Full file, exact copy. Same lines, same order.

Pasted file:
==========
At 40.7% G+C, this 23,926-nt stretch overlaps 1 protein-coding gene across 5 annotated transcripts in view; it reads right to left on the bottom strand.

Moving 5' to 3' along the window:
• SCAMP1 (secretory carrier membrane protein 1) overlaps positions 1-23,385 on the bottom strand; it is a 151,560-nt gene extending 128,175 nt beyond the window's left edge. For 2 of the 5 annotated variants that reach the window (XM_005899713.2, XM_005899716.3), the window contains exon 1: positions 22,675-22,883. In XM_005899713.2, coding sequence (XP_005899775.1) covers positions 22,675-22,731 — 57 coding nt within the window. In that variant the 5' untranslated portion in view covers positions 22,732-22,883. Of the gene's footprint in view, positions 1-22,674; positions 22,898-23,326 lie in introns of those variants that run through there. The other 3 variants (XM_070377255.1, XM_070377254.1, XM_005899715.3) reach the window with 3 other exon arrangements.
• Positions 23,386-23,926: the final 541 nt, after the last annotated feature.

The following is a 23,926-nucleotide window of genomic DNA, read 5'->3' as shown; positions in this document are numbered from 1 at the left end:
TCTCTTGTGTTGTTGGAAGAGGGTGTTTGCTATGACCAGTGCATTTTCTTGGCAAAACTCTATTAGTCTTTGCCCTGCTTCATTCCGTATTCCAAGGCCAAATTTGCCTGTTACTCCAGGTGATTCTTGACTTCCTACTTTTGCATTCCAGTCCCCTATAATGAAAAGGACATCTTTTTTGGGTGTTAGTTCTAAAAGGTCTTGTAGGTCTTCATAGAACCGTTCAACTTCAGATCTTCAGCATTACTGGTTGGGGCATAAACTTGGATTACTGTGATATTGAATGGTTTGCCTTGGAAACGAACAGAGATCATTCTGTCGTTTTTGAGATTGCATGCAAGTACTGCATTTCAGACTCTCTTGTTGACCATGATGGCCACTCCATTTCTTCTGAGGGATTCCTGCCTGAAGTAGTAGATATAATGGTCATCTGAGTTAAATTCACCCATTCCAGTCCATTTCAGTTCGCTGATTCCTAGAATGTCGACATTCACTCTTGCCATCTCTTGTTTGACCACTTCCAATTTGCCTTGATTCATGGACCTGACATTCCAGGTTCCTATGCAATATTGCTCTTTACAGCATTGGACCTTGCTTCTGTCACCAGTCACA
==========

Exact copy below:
At 40.7% G+C, this 23,926-nt stretch overlaps 1 protein-coding gene across 5 annotated transcripts in view; it reads right to left on the bottom strand.

Moving 5' to 3' along the window:
• SCAMP1 (secretory carrier membrane protein 1) overlaps positions 1-23,385 on the bottom strand; it is a 151,560-nt gene extending 128,175 nt beyond the window's left edge. For 2 of the 5 annotated variants that reach the window (XM_005899713.2, XM_005899716.3), the window contains exon 1: positions 22,675-22,883. In XM_005899713.2, coding sequence (XP_005899775.1) covers positions 22,675-22,731 — 57 coding nt within the window. In that variant the 5' untranslated portion in view covers positions 22,732-22,883. Of the gene's footprint in view, positions 1-22,674; positions 22,898-23,326 lie in introns of those variants that run through there. The other 3 variants (XM_070377255.1, XM_070377254.1, XM_005899715.3) reach the window with 3 other exon arrangements.
• Positions 23,386-23,926: the final 541 nt, after the last annotated feature.

The following is a 23,926-nucleotide window of genomic DNA, read 5'->3' as shown; positions in this document are numbered from 1 at the left end:
TCTCTTGTGTTGTTGGAAGAGGGTGTTTGCTATGACCAGTGCATTTTCTTGGCAAAACTCTATTAGTCTTTGCCCTGCTTCATTCCGTATTCCAAGGCCAAATTTGCCTGTTACTCCAGGTGATTCTTGACTTCCTACTTTTGCATTCCAGTCCCCTATAATGAAAAGGACATCTTTTTTGGGTGTTAGTTCTAAAAGGTCTTGTAGGTCTTCATAGAACCGTTCAACTTCAGATCTTCAGCATTACTGGTTGGGGCATAAACTTGGATTACTGTGATATTGAATGGTTTGCCTTGGAAACGAACAGAGATCATTCTGTCGTTTTTGAGATTGCATGCAAGTACTGCATTTCAGACTCTCTTGTTGACCATGATGGCCACTCCATTTCTTCTGAGGGATTCCTGCCTGAAGTAGTAGATATAATGGTCATCTGAGTTAAATTCACCCATTCCAGTCCATTTCAGTTCGCTGATTCCTAGAATGTCGACATTCACTCTTGCCATCTCTTGTTTGACCACTTCCAATTTGCCTTGATTCATGGACCTGACATTCCAGGTTCCTATGCAATATTGCTCTTTACAGCATTGGACCTTGCTTCTGTCACCAGTCACA